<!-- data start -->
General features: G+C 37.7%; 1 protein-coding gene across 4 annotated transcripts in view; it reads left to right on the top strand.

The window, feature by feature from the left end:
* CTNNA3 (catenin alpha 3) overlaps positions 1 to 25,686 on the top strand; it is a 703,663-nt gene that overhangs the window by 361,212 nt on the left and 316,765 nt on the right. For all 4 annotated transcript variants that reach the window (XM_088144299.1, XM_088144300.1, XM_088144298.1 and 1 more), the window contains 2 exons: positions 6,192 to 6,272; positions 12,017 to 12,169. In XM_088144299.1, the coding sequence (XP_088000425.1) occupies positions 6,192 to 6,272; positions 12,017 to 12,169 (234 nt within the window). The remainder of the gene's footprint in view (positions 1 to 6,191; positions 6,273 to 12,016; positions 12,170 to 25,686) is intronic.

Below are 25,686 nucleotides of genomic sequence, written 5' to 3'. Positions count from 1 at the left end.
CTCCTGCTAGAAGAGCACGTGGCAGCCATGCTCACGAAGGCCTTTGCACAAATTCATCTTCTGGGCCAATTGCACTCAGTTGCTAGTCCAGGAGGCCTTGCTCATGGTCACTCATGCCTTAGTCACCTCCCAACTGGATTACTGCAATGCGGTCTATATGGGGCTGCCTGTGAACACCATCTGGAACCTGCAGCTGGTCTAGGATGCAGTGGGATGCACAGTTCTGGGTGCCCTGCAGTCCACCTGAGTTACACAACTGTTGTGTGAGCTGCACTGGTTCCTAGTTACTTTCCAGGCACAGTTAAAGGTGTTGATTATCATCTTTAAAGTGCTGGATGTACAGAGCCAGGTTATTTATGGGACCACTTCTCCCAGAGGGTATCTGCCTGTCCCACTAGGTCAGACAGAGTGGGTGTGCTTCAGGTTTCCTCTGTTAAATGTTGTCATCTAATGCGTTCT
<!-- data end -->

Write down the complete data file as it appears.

General features: G+C 37.7%; 1 protein-coding gene across 4 annotated transcripts in view; it reads left to right on the top strand.

The window, feature by feature from the left end:
* CTNNA3 (catenin alpha 3) overlaps positions 1 to 25,686 on the top strand; it is a 703,663-nt gene that overhangs the window by 361,212 nt on the left and 316,765 nt on the right. For all 4 annotated transcript variants that reach the window (XM_088144299.1, XM_088144300.1, XM_088144298.1 and 1 more), the window contains 2 exons: positions 6,192 to 6,272; positions 12,017 to 12,169. In XM_088144299.1, the coding sequence (XP_088000425.1) occupies positions 6,192 to 6,272; positions 12,017 to 12,169 (234 nt within the window). The remainder of the gene's footprint in view (positions 1 to 6,191; positions 6,273 to 12,016; positions 12,170 to 25,686) is intronic.

Below are 25,686 nucleotides of genomic sequence, written 5' to 3'. Positions count from 1 at the left end.
CTCCTGCTAGAAGAGCACGTGGCAGCCATGCTCACGAAGGCCTTTGCACAAATTCATCTTCTGGGCCAATTGCACTCAGTTGCTAGTCCAGGAGGCCTTGCTCATGGTCACTCATGCCTTAGTCACCTCCCAACTGGATTACTGCAATGCGGTCTATATGGGGCTGCCTGTGAACACCATCTGGAACCTGCAGCTGGTCTAGGATGCAGTGGGATGCACAGTTCTGGGTGCCCTGCAGTCCACCTGAGTTACACAACTGTTGTGTGAGCTGCACTGGTTCCTAGTTACTTTCCAGGCACAGTTAAAGGTGTTGATTATCATCTTTAAAGTGCTGGATGTACAGAGCCAGGTTATTTATGGGACCACTTCTCCCAGAGGGTATCTGCCTGTCCCACTAGGTCAGACAGAGTGGGTGTGCTTCAGGTTTCCTCTGTTAAATGTTGTCATCTAATGCGTTCT